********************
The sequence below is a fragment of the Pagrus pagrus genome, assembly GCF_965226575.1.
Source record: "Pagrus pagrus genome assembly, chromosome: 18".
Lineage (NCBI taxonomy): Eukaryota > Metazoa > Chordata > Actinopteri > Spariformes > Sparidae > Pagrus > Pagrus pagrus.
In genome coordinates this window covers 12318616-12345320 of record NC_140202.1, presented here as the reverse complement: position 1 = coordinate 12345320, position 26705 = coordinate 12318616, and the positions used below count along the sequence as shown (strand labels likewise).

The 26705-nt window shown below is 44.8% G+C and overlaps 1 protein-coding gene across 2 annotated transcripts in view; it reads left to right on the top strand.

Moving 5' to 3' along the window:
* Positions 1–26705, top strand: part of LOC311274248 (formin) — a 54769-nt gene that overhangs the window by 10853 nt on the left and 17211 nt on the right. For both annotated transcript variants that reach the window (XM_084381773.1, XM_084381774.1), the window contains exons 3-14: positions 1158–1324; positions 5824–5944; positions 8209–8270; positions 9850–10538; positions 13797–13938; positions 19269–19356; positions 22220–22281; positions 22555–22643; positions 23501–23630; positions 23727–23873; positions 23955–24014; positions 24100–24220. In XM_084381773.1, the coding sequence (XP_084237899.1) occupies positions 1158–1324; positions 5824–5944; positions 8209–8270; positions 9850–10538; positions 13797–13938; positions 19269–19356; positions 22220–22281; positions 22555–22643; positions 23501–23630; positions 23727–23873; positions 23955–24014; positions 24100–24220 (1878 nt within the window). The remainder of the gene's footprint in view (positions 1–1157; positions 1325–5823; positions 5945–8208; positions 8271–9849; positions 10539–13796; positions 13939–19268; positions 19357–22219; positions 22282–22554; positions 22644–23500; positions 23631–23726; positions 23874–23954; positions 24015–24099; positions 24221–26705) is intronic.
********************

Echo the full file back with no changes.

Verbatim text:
The sequence below is a fragment of the Pagrus pagrus genome, assembly GCF_965226575.1.
Source record: "Pagrus pagrus genome assembly, chromosome: 18".
Lineage (NCBI taxonomy): Eukaryota > Metazoa > Chordata > Actinopteri > Spariformes > Sparidae > Pagrus > Pagrus pagrus.
In genome coordinates this window covers 12318616-12345320 of record NC_140202.1, presented here as the reverse complement: position 1 = coordinate 12345320, position 26705 = coordinate 12318616, and the positions used below count along the sequence as shown (strand labels likewise).

The 26705-nt window shown below is 44.8% G+C and overlaps 1 protein-coding gene across 2 annotated transcripts in view; it reads left to right on the top strand.

Moving 5' to 3' along the window:
* Positions 1–26705, top strand: part of LOC311274248 (formin) — a 54769-nt gene that overhangs the window by 10853 nt on the left and 17211 nt on the right. For both annotated transcript variants that reach the window (XM_084381773.1, XM_084381774.1), the window contains exons 3-14: positions 1158–1324; positions 5824–5944; positions 8209–8270; positions 9850–10538; positions 13797–13938; positions 19269–19356; positions 22220–22281; positions 22555–22643; positions 23501–23630; positions 23727–23873; positions 23955–24014; positions 24100–24220. In XM_084381773.1, the coding sequence (XP_084237899.1) occupies positions 1158–1324; positions 5824–5944; positions 8209–8270; positions 9850–10538; positions 13797–13938; positions 19269–19356; positions 22220–22281; positions 22555–22643; positions 23501–23630; positions 23727–23873; positions 23955–24014; positions 24100–24220 (1878 nt within the window). The remainder of the gene's footprint in view (positions 1–1157; positions 1325–5823; positions 5945–8208; positions 8271–9849; positions 10539–13796; positions 13939–19268; positions 19357–22219; positions 22282–22554; positions 22644–23500; positions 23631–23726; positions 23874–23954; positions 24015–24099; positions 24221–26705) is intronic.